The Shot: This kind of shot that takes a common street (at least around the coastal areas of Korea) and draw attention to the subject by adding a slight vignette to the image. Some may say that this style is over-done but I think that with the right usage it is a nice effect to what would otherwise be a boring shot.
The Location: Between Noryangjin Market and Jagalchi, I am pretty sure there is are millions of shots to be had and tons of them are on the web. The workers in Jagalchi seem almost bored with foreigners wandering through looking at the strange creatures for sale. However, that doesn’t stop the hordes of tourists coming through and checking it out. For me, there is always something interesting going on there and honestly I don’t get there enough as I should.
This shot was taken ut in front of the main building. These fish were just hanging out on the front of an “ajumma cart” or one of those two-wheeled carts that you see ajummas pushing around. For some reason it just looked cool and both myself and my Father took some shots of it.
The Post-Processing: Now this is the meat of this post as I am sure you are not just sitting there saying “Holy Crap! that is an amazing shot of fish drying! How did JT ever get a shot of that?” but rather “That’s a nice effect…. what did he do to it?” Well that is exactly what I am going to tell you.
OK, first let’s get started with the usual stuff. This was shot in RAW as I like to control the well… everything after I shoot. Most of the time I just change the temperature, contrast, vibrancy, and curves. Once in Photoshop I use a slight smart sharpen to make those lines a bit more crisp and that is about it. However, in this case I wanted to add a bit more attention to the fish and thus a vignette was needed. I am going to show you a few ways to do it.
Style # 1: In Camera Raw This is the easiest one of the bunch. Simply click on the little lines icon next to the camera icon in the camera raw dialogue box. Then go down to post-crop vignetting. This will keep the vignette no matter if you resize the shot or not. From there you can adjust the sliders.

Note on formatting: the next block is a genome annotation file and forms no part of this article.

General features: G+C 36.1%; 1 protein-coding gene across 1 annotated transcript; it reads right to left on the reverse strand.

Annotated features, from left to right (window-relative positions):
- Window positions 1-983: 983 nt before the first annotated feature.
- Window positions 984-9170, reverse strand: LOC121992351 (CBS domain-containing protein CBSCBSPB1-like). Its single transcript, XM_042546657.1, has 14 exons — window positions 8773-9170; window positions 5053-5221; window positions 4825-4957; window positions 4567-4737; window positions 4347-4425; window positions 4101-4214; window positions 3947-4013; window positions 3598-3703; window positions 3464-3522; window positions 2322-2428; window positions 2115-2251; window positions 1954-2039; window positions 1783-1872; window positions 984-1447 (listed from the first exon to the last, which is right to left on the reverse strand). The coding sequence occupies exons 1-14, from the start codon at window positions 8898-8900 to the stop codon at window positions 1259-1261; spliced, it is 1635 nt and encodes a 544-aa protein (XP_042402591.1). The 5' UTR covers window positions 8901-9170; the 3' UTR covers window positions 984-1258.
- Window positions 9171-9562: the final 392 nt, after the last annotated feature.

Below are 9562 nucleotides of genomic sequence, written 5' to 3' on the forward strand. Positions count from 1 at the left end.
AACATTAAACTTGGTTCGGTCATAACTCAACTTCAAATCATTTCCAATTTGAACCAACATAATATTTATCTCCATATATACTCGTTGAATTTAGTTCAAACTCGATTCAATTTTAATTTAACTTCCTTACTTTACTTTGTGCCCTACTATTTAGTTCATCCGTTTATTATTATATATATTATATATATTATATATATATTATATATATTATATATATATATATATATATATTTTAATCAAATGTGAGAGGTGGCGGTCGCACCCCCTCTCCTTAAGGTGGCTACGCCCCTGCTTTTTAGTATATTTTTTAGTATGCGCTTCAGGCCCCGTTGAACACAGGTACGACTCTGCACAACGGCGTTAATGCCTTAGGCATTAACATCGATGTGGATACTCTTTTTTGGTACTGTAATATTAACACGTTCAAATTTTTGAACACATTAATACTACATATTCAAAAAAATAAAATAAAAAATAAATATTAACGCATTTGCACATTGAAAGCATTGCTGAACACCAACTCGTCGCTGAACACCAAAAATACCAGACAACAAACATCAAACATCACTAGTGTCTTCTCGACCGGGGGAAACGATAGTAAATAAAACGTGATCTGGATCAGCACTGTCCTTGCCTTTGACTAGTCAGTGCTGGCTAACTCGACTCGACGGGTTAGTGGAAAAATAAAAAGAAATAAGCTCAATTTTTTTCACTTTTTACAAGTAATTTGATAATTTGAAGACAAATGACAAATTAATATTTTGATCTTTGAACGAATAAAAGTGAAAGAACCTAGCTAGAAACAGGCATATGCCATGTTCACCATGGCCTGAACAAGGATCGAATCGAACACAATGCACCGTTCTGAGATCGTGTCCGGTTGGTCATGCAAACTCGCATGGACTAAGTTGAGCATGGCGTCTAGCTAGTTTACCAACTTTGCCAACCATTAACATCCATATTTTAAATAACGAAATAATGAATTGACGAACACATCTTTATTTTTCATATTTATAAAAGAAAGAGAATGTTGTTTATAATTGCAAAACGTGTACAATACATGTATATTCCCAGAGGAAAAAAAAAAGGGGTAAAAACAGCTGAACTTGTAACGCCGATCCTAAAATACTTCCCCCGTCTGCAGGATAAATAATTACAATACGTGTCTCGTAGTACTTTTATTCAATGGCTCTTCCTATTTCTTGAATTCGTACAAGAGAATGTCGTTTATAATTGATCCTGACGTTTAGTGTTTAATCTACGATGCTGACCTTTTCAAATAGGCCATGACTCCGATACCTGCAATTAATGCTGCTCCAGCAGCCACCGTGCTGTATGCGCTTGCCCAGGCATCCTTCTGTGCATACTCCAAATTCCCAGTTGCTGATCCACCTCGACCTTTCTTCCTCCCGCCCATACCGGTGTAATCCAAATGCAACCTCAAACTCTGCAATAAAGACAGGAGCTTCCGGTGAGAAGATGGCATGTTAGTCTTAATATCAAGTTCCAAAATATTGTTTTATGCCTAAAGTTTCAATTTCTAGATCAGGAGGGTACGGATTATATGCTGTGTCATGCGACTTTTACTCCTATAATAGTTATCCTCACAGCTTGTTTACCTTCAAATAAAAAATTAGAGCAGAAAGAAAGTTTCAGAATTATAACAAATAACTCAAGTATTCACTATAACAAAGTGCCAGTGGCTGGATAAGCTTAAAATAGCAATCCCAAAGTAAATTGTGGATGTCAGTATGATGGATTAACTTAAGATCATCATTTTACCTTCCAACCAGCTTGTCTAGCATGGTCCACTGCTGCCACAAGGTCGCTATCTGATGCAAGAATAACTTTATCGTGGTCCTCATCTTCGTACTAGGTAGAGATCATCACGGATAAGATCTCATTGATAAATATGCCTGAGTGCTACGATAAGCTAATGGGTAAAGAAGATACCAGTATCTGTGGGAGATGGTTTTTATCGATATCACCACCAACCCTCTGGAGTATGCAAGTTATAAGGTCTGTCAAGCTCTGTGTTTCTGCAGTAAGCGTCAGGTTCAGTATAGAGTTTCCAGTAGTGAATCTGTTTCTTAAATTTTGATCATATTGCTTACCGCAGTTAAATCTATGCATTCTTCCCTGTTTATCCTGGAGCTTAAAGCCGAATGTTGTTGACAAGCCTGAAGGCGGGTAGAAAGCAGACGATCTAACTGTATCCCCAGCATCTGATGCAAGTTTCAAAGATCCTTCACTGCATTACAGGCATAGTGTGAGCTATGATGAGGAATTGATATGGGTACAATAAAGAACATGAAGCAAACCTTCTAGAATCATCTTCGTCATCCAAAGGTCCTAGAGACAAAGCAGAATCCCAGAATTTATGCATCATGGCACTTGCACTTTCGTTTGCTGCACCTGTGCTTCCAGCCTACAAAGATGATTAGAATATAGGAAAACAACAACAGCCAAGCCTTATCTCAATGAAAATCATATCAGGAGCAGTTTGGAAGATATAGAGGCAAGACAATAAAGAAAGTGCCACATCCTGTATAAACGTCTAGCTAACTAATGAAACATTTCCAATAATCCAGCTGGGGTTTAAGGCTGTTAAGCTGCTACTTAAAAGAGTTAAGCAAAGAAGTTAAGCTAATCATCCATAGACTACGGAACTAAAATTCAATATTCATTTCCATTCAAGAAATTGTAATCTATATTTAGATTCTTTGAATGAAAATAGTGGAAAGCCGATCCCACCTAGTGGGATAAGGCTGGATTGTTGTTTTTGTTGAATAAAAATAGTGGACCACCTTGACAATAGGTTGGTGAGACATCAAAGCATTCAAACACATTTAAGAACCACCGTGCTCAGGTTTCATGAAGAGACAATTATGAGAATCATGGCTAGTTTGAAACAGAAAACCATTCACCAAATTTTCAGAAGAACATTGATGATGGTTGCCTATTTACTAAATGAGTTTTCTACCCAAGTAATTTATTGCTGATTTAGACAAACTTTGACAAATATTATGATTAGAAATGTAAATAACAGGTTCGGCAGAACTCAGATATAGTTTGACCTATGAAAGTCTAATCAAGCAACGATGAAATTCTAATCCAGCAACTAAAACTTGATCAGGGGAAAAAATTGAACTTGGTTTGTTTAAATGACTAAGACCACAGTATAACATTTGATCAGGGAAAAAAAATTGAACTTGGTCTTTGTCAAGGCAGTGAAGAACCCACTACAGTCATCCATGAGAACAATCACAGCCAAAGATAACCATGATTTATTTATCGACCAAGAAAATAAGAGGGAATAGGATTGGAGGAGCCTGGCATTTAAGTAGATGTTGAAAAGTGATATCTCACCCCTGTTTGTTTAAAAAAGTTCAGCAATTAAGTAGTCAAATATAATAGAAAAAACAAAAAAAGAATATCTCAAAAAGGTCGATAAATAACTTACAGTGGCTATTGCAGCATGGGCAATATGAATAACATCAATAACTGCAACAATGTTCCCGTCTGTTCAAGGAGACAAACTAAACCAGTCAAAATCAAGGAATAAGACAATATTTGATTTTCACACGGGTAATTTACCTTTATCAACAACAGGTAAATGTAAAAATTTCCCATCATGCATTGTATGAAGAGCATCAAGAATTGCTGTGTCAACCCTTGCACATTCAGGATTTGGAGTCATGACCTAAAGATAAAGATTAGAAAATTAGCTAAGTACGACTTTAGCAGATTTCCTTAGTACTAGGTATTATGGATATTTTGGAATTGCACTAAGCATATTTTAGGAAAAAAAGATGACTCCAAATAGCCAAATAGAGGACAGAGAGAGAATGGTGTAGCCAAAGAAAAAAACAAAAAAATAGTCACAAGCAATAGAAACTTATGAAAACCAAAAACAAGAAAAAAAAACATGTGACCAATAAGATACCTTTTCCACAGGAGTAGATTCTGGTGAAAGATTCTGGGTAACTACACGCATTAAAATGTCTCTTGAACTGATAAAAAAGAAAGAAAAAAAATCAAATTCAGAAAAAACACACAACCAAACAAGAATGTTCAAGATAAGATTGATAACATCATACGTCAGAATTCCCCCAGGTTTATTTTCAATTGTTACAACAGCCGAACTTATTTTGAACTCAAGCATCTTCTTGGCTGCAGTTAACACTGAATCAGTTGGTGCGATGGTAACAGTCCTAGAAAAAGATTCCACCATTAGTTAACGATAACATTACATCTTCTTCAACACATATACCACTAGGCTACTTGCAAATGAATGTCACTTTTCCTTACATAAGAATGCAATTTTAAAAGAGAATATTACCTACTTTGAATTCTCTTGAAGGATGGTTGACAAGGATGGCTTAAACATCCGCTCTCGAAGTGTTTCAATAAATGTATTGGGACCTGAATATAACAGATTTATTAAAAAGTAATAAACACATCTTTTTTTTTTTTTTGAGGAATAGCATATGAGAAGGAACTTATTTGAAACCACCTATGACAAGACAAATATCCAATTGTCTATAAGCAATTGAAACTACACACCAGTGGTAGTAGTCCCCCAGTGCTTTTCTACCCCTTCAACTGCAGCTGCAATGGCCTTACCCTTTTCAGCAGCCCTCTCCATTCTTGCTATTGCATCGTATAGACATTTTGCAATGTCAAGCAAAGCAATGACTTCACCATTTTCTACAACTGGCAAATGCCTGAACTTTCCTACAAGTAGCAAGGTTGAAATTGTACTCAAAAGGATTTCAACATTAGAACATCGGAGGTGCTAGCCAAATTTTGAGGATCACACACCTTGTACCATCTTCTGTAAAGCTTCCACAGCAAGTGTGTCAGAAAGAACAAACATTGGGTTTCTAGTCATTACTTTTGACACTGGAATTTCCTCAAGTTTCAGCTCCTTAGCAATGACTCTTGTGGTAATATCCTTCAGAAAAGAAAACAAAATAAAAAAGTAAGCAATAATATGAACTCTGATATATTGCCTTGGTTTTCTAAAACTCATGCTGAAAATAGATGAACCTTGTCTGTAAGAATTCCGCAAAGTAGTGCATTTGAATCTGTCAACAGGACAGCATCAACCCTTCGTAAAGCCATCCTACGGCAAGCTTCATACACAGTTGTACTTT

Style #2 In Photoshop VIA layers: OK so if you are not familiar with camera raw or you don’t use it, here is another way that is just as easy. When you have your image ready, hit command/ctr(PC) J to create a new layer and then fill it with black. Then Choose The “RECTANGULAR MARQUEE” tool and select an area about an inch inside the the borders of your shot. Head up to the selection menu and choose “modify” and then “feather” For a low res shot for the web I usually go with between 50 to 80 pixels. Then hit enter and then “delete” this will punch a hole in the centre of your shot. Hit command/ctrl D to deselect the area. Now you can use the opacity slider in the layers panel to adjust the strength of the vignette.
Style #3 In photoshop VIA Curves Adjustment Layer: Here is my new way because sometimes I want to modify the vignette a little more. Basically, when you have your image open choose a curves adjustment layer. and drag the right side down to make the image dark. Next choose the rectangular marquee too again and draw a box on the inside of your image. Now, with your foreground colour set as black, click on the layer mask and hit command/ctrl (PC) delete. This will punch out the inside of that layer. Now if you are using CS4 or above you can now click the “Mask” tab in the adjustment layer panel and adjust the opacity and feathering. Also note that you can use free transform on this as well. For a video of this tutorial check out Dave Cross’s explanation of styles 1 and 2
So that is it. Now go out there and play around with these styles.